Our next Harvest will be at the Lafayette Public Library (301 W. Congress) on Saturday March 18, from 10 to 12pm. More details here.
There are still many French speakers in Louisiana today, mostly in parishes from the South-West. Cajuns, Creoles, and some Native American tribes (Houma Nation for instance) contribute to the variety of Louisiana French. However, the number of French-speakers has regularly decreased in the 20th century. In order to preserve Louisiana French Heritage, history students from the University of Louisiana at Lafayette have organized a unique community project.
Through History Harvests, we invite members of the local communities to bring objects, photographs, and other items to document Louisiana French Heritage. You can see examples in our collection.
To collect and store the objects in the website, students used PixStori, an application available on iPhones. The application allows the user to take a photo, give it a title, and add a recording or a text caption. Students used the application by taking a photo of the object and recording an interview with the owner of the object brought to the history harvest. The interviews were then compiled together and put up on the website.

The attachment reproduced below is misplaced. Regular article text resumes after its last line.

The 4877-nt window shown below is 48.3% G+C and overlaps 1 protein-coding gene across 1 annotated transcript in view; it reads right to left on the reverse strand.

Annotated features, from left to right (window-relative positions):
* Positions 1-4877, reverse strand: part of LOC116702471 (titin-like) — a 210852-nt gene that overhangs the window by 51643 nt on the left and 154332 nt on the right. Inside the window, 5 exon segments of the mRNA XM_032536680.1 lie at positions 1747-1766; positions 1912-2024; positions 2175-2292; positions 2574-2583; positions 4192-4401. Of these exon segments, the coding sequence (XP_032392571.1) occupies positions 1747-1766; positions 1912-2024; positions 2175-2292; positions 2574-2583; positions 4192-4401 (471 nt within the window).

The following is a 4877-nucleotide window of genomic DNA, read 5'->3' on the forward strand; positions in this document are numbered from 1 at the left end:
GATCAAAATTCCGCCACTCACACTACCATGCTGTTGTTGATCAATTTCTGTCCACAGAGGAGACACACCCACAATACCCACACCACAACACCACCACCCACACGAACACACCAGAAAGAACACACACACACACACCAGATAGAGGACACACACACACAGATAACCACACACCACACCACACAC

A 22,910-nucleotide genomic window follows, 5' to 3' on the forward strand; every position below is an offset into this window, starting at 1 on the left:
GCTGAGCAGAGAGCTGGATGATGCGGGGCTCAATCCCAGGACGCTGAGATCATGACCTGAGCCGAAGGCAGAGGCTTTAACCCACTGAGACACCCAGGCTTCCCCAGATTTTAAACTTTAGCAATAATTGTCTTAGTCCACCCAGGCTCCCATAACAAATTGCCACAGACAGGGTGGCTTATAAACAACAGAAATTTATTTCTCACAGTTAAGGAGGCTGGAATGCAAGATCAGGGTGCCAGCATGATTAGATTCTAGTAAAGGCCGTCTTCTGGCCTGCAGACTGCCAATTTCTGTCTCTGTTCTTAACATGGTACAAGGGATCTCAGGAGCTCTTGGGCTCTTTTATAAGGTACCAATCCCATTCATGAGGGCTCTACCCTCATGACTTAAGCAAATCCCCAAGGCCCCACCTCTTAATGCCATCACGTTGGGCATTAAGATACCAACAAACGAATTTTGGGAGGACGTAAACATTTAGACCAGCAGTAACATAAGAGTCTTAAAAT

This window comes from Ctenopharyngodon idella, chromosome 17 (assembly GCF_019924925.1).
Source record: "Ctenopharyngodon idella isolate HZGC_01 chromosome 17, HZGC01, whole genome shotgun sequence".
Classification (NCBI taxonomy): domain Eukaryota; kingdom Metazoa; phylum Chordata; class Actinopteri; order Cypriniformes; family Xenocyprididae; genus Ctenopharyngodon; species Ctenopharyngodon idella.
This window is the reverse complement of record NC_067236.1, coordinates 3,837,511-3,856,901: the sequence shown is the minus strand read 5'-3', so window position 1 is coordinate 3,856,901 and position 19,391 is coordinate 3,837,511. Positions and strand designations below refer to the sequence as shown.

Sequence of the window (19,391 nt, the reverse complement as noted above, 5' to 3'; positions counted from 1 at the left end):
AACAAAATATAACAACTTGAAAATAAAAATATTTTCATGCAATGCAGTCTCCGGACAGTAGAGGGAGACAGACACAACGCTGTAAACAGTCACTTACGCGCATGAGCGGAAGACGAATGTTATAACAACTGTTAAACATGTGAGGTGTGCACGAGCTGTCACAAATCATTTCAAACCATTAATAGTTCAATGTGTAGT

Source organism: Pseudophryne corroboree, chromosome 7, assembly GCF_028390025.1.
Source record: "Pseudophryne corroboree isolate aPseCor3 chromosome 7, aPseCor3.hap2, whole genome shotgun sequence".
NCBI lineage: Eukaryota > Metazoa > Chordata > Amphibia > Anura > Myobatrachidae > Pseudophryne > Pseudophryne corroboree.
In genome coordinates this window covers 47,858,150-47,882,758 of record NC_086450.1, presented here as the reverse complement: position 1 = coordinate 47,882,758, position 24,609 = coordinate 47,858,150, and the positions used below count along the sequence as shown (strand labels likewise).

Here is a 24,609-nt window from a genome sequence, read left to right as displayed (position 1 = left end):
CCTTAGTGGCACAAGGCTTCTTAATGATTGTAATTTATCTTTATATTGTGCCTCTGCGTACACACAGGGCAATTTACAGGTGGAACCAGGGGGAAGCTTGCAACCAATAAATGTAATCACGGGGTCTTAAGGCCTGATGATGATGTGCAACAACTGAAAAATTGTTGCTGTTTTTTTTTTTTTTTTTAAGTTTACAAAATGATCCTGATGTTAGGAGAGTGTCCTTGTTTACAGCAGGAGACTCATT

Curious on how the event went?Check out some of our coverage on The Advocate and KATC.
Or you can follow our ULL Public History Twitter for updates on the project.
A photo of Mr. Lee Fontenot outside of the family farm in Laurel, Louisiana.
A collection of objects with historical significance pertaining to Louisiana French Heritage.
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